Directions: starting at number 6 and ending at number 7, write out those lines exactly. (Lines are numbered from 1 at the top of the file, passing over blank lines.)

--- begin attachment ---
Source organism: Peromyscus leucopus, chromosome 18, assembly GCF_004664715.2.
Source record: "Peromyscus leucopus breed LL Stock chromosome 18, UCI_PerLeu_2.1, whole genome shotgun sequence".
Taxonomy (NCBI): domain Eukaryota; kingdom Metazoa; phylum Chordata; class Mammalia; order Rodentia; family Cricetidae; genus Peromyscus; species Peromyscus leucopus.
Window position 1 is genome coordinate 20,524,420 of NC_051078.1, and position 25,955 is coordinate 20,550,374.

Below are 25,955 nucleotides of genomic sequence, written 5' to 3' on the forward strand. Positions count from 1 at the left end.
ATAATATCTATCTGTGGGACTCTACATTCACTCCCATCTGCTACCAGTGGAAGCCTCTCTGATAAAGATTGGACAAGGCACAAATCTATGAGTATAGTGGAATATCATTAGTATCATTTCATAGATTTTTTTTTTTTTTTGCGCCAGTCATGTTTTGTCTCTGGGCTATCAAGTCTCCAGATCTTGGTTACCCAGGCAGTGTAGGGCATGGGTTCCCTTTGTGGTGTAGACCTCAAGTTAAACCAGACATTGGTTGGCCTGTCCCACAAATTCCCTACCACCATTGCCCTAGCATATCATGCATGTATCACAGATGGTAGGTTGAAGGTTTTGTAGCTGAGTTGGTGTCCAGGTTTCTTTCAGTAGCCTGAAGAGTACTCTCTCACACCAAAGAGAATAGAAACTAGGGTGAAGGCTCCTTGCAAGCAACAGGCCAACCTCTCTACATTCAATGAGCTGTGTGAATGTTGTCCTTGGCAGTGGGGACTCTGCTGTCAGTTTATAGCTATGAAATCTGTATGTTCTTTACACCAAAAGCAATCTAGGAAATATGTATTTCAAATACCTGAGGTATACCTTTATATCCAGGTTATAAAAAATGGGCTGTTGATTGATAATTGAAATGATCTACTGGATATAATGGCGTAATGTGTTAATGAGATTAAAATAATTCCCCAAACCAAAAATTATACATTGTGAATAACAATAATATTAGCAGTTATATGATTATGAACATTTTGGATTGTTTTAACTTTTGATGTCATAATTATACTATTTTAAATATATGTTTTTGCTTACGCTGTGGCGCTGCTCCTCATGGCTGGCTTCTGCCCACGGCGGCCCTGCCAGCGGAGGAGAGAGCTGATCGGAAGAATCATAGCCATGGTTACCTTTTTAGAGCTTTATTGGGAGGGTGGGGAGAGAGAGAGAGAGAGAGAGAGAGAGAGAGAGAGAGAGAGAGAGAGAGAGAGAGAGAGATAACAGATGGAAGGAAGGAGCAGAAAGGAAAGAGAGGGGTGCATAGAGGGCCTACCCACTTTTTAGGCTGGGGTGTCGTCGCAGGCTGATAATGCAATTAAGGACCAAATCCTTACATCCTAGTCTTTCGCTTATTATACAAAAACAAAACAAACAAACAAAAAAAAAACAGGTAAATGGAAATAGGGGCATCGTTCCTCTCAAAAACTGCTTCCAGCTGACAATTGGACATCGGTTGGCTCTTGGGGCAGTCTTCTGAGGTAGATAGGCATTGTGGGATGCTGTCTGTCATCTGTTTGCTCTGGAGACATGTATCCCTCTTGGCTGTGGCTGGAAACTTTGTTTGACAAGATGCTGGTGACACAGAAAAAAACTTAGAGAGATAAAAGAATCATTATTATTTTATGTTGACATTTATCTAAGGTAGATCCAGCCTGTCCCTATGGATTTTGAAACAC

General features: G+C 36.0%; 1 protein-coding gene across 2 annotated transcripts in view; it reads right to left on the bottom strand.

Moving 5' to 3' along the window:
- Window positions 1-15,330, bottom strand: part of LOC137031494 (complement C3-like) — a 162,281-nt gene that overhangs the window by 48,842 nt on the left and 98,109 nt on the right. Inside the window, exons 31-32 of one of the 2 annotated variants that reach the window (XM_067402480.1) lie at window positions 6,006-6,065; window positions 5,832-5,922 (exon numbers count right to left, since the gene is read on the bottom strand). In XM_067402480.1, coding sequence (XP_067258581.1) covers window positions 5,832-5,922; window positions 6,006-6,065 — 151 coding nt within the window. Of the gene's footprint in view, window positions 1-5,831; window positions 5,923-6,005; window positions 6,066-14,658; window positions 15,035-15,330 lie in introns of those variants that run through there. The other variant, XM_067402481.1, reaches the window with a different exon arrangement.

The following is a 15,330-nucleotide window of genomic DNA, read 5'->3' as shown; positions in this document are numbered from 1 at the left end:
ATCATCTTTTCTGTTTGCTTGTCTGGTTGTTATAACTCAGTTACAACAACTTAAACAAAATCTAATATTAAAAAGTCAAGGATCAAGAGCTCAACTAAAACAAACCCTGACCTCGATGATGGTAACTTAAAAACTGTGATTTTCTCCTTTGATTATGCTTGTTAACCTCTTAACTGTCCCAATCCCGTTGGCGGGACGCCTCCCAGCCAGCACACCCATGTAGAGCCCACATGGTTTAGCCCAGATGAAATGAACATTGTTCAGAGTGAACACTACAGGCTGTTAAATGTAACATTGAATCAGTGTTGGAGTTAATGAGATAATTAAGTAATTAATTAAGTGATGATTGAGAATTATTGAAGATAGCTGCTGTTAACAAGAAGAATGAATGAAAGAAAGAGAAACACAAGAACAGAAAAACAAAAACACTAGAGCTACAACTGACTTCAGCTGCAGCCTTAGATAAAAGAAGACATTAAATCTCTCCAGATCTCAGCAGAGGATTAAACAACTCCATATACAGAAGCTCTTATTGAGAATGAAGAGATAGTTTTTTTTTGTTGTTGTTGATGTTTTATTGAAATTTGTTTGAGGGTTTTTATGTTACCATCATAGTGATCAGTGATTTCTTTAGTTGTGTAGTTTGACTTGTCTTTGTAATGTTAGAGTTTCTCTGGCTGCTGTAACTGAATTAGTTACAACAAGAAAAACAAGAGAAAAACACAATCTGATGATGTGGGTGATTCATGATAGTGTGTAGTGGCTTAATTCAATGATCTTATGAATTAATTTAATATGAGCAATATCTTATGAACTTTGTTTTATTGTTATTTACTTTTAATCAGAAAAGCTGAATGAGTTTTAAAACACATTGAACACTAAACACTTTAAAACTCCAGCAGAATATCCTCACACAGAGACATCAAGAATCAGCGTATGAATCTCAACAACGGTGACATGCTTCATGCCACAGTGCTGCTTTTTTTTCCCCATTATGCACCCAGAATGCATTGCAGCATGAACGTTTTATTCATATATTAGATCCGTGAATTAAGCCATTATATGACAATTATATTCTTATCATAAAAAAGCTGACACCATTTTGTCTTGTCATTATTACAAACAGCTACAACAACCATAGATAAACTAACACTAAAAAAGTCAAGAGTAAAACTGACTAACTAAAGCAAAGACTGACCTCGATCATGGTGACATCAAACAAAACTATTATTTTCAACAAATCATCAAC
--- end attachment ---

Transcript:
ATAATATCTATCTGTGGGACTCTACATTCACTCCCATCTGCTACCAGTGGAAGCCTCTCTGATAAAGATTGGACAAGGCACAAATCTATGAGTATAGTGGAATATCATTAGTATCATTTCATAGATTTTTTTTTTTTTTTGCGCCAGTCATGTTTTGTCTCTGGGCTATCAAGTCTCCAGATCTTGGTTACCCAGGCAGTGTAGGGCATGGGTTCCCTTTGTGGTGTAGACCTCAAGTTAAACCAGACATTGGTTGGCCTGTCCCACAAATTCCCTACCACCATTGCCCTAGCATATCATGCATGTATCACAGATGGTAGGTTGAAGGTTTTGTAGCTGAGTTGGTGTCCAGGTTTCTTTCAGTAGCCTGAAGAGTACTCTCTCACACCAAAGAGAATAGAAACTAGGGTGAAGGCTCCTTGCAAGCAACAGGCCAACCTCTCTACATTCAATGAGCTGTGTGAATGTTGTCCTTGGCAGTGGGGACTCTGCTGTCAGTTTATAGCTATGAAATCTGTATGTTCTTTACACCAAAAGCAATCTAGGAAATATGTATTTCAAATACCTGAGGTATACCTTTATATCCAGGTTATAAAAAATGGGCTGTTGATTGATAATTGAAATGATCTACTGGATATAATGGCGTAATGTGTTAATGAGATTAAAATAATTCCCCAAACCAAAAATTATACATTGTGAATAACAATAATATTAGCAGTTATATGATTATGAACATTTTGGATTGTTTTAACTTTTGATGTCATAATTATACTATTTTAAATATATGTTTTTGCTTACGCTGTGGCGCTGCTCCTCATGGCTGGCTTCTGCCCACGGCGGCCCTGCCAGCGGAGGAGAGAGCTGATCGGAAGAATCATAGCCATGGTTACCTTTTTAGAGCTTTATTGGGAGGGTGGGGAGAGAGAGAGAGAGAGAGAGAGAGAGAGAGAGAGAGAGAGAGAGAGAGAGAGAGAGAGATAACAGATGGAAGGAAGGAGCAGAAAGGAAAGAGAGGGGTGCATAGAGGGCCTACCCACTTTTTAGGCTGGGGTGTCGTCGCAGGCTGATAATGCAATTAAGGACCAAATCCTTACATCCTAGTCTTTCGCTTATTATACAAAAACAAAACAAACAAACAAAAAAAAAACAGGTAAATGGAAATAGGGGCATCGTTCCTCTCAAAAACTGCTTCCAGCTGACAATTGGACATCGGTTGGCTCTTGGGGCAGTCTTCTGAGGTAGATAGGCATTGTGGGATGCTGTCTGTCATCTGTTTGCTCTGGAGACATGTATCCCTCTTGGCTGTGGCTGGAAACTTTGTTTGACAAGATGCTGGTGACACAGAAAAAAACTTAGAGAGATAAAAGAATCATTATTATTTTATGTTGACATTTATCTAAGGTAGATCCAGCCTGTCCCTATGGATTTTGAAACAC

General features: G+C 36.0%; 1 protein-coding gene across 2 annotated transcripts in view; it reads right to left on the bottom strand.